It is true that users bringing their iPhones and iPads to work quickly ushered in the need for Mobile Device Management (MDM). The Blackberry lost (total annihilation) and users loved their shiny new toys and how simple they were to use. Furthermore, Apple had built a great framework for MDM that tech staff saw as a possible way to enforce security policies and push configurations to devices.
At first iOS itself was very bare. The devices themselves were quite limited on what they could do from a business standpoint. After all, Apple themselves stated they were a consumer focused company but encouraged businesses to see what they could do with the products. Apple has come a long way since then and iOS 9.3 finally completes the puzzle.
Currently Apple provides a good amount of control over security on their iPhones and iPads with MDM. When devices are provisioned for staff we can enforce a standard policy of requirements such as the following.
- Automatically locking the device (dropped or stolen devices are not instantly opened)
- Requiring strong passcodes to unlock screen (no guessing that 1234 is the password)
- Forcing all backups to be encrypted (non-encrypted backups on laptops and thumb drives are vulnerable when stolen)
- Controlling iCloud availability (disable to restrict personal backups of company items)
- Disabling Facetime or Camera (confidential items cannot be captured and shared, for example; iPhone leaks)
- Disabling app installs (when used strictly for work, do not allow games and personal items)
- Remote wipe (destroy the data on stolen or lost devices)
- VPN configuration (setup corporate VPN automatically to secure communication)
- Wi-Fi setup (push all Wi-Fi settings to devices without having to give out passwords)
This is just a small list of important controls commonly used. Kudos to Apple for continually expanding the list of items that can be tweaked. Not much has changed on the security landscape in 9.3 as the list is already quite expansive. Instead, the existing items are becoming more flexible.
Whitelists and Blacklists
With the update to 9.3 businesses are going to see security controls get much more granular. Instead of simply blocking all apps or categories, there will now be whitelists and blacklists. Most companies, especially small businesses, allow their teams free rein and an all or nothing approach just does not work.
With whitelists and blacklists you will be able to block certain time wasting or HR concerning apps. If you are regularly reviewing your network/bandwidth usage (everyone should) you might notice a few offending websites or apps hammering your Internet connection. Instead of having the uncomfortable conversation, build a policy that just blocks out those items.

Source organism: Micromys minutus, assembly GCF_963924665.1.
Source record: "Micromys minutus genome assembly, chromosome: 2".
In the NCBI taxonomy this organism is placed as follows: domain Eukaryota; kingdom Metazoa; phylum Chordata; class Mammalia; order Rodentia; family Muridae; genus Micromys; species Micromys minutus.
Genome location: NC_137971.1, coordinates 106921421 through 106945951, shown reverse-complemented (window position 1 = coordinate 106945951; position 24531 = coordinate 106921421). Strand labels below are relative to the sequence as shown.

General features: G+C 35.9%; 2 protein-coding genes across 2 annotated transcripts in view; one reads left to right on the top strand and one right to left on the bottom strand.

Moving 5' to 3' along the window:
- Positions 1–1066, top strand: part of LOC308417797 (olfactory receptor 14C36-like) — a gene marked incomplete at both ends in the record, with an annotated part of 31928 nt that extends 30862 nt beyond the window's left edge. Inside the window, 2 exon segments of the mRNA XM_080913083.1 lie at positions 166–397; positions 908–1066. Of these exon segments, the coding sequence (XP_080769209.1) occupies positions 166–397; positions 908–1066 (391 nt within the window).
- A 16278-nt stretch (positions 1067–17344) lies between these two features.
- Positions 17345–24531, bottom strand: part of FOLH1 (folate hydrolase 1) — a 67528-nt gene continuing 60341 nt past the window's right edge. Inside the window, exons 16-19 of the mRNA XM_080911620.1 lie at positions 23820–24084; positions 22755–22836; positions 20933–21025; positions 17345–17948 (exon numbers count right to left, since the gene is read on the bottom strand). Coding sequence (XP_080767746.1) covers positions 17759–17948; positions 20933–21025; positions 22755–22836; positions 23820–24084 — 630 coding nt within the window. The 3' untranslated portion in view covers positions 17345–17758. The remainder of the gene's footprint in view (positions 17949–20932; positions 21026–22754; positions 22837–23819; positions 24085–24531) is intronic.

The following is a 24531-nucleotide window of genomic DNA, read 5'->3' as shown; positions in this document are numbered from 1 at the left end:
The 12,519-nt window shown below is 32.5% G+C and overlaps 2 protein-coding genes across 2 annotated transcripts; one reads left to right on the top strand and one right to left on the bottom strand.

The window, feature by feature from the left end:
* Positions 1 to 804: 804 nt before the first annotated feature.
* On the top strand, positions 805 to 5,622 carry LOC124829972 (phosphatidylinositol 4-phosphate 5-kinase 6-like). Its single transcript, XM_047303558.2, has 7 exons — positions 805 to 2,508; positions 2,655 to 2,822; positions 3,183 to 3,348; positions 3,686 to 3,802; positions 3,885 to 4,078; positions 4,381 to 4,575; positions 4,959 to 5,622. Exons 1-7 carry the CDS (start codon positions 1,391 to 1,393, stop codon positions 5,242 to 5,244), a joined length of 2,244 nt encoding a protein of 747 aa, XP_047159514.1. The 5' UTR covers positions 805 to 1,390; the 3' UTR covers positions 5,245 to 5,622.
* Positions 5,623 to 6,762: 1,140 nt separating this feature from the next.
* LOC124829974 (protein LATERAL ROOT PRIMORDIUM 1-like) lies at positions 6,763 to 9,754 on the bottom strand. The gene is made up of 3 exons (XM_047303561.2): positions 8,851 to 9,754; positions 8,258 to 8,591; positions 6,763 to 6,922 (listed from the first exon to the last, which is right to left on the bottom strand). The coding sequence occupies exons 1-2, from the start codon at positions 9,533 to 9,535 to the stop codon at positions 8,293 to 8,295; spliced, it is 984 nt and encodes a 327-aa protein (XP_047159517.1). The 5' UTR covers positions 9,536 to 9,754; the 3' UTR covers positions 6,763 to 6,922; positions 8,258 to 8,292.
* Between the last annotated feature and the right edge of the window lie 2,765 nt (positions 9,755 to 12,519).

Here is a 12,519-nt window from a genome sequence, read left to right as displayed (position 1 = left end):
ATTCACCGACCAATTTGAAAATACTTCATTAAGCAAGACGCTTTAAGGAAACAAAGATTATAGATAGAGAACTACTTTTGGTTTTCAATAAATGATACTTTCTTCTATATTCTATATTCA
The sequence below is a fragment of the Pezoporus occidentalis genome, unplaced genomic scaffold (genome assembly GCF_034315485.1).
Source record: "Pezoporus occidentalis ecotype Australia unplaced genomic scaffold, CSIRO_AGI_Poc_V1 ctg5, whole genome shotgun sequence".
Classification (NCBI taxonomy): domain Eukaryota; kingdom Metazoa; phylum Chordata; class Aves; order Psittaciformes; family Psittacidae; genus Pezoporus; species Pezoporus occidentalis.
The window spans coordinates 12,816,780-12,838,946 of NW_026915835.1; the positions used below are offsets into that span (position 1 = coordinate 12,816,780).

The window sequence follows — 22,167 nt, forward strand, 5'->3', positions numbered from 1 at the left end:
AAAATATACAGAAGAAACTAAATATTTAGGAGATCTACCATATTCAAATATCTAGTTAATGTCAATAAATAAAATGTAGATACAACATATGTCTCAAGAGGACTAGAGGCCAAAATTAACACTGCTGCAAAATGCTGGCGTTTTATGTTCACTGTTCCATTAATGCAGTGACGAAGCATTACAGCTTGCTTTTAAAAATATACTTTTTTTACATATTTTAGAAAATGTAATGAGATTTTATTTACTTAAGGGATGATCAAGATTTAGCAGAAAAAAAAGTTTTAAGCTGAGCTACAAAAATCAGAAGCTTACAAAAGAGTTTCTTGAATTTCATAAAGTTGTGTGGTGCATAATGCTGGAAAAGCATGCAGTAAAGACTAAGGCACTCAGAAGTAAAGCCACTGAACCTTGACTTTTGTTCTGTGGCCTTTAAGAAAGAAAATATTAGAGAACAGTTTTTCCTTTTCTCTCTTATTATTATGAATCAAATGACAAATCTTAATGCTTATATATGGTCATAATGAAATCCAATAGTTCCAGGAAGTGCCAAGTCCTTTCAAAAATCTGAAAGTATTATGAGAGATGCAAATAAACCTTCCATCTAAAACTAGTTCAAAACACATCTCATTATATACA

On the flip side, you can set a policy that says “all these apps are great and acceptable and feel free to install any of them.” You can give the users a pool of commonly used apps within your organization to choose from and install.
Apps, Apps, and Apps
We have our white and black lists but what about that user that barely knows how to make a phone call? Someone popped into your mind right away and yes that is who I am referring to. With iOS 9.3 it is now possible to not only push the applications to your device, but also place shortcuts on your home screen. The layout of the home screen can be pre-configured so everything is exactly where it should be. Every iPhone or iPad can have the exact same screen layout if preferred.
Having a managed and predefined layout makes new phone deployments consistent and easy for users to find what they need. Not only that, but when the user mentioned early calls and says they can’t find their emails you can quickly tell them to hit the home button and press the envelope looking thing in the upper right corner. Easy peasy.
Notifications in iOS 9.3
Depending on how some users use their devices, notifications can be a help or hindrance. Users that frequently use AirPlay to stream their screen to TV for presentations do not want Clash of Clans notifications popping up when pitching. Similarly, if a user accidentally turns off calendar notification they will be understandably frustrated if they cannot figure out how to re-enable them.
Luckily iOS 9.3 now allows us to control exactly which notifications are always on and which ones should be disabled. Policies can be setup for different types of devices or users to make sure pop-ups are controlled based on the role of the device.
Without diving into the device level enhancements (night shift, car play, education, etc) these few changes alone are huge in the MDM landscape. When shaped properly, companies will be able to have greater flexibility with their mobile security policies without having to dictate all or nothing approaches. Apple released iOS 9.3 on March 21st, 2016. If your business is looking into Mobile Device Management or has questions about how it all works, reach out to BCC. We love deploying and talking about MDM as part of our Managed Services offerings.